Just the facts. From the experts.

BPA, widely used to coat water bottles and metal food containers, has received a lot of attention the last several months as some expressed concern about possible ill health effects. The FDA’s long-held position, that the substance is safe at the low-levels at which humans are exposed to it, has been upheld by a new study appearing in the journal Toxicological Sciences.

BPA (Bisphenol A), a chemical component present in polycarbonate plastic used for beverage containers, is also used as a food can liner to form a barrier between the food and the can surface that prevents corrosion of the can and migration of metal into the food. BPA has been shown to mimic the female hormone estrogen, prompting concern about human health risks.  

In this recent study, researchers exposed rats to BPA starting a few days after conception and continuing through sexual maturity. Doses ranged from about 70 times the amount that Americans typically get through their diet to millions of times that amount.

The conclusion? Even when rats got more than 70,000 times what a typical American ingests, there was no change in body weight, reproductive organs or hormone levels, the scientists reported. It was only when exposures were millions of times higher than what people typically get that the scientists saw changes like those caused by the body’s own sex hormones.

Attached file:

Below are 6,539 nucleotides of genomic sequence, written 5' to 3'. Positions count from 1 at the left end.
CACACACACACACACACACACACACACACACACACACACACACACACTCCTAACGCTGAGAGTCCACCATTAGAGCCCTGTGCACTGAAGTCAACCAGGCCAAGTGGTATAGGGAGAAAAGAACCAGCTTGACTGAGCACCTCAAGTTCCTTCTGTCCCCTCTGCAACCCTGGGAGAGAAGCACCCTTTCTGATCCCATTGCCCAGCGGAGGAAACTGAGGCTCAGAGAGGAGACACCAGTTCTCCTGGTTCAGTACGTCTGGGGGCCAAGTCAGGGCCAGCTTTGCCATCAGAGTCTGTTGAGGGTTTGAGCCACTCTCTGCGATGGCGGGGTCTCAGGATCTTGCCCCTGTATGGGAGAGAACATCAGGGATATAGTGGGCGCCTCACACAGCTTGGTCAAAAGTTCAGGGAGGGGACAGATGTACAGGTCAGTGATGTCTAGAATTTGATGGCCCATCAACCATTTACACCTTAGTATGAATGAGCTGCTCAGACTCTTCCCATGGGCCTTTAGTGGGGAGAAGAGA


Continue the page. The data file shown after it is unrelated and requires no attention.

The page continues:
The results bolster previous studies by government researchers and the European Food Safety Authority concluded a few weeks ago that BPA is far less risky than some had suggested

 

Dr. Bruce Chassy, Professor of Food Microbiology and Nutritional Sciences at the University of Illinois told Best Food Facts last summer, “… regulatory agencies around the globe have found it to be safe to consume in the small amounts currently present in our diets."

Chassy says nearly all chemicals that we routinely eat and drink would be toxic if consumed in high enough quantities.

For example, vitamins A and D are both extremely toxic, toxic enough to kill, if we consume too much of them,” said Chassy. “It would be a fruitless endeavor to try to avoid anything that was toxic – there would be nothing we could eat or drink. If one wants to avoid toxic effects, the trick is to not consume harmful amounts of the thousands of potentially toxic chemicals to which we are exposed on a daily basis.”

 

 

Before we completely close the book on BPA, it should be pointed out a study appearing in the most recent issue of The Journal of the American Medical Association finds store receipts containing BPA can pass through the skin. One of the authors notes that the average person should not be alarmed by the findings, but cashiers and bank tellers who handle receipts throughout the day may want to take precautions - especially if they're pregnant or of child-bearing age.

 

 

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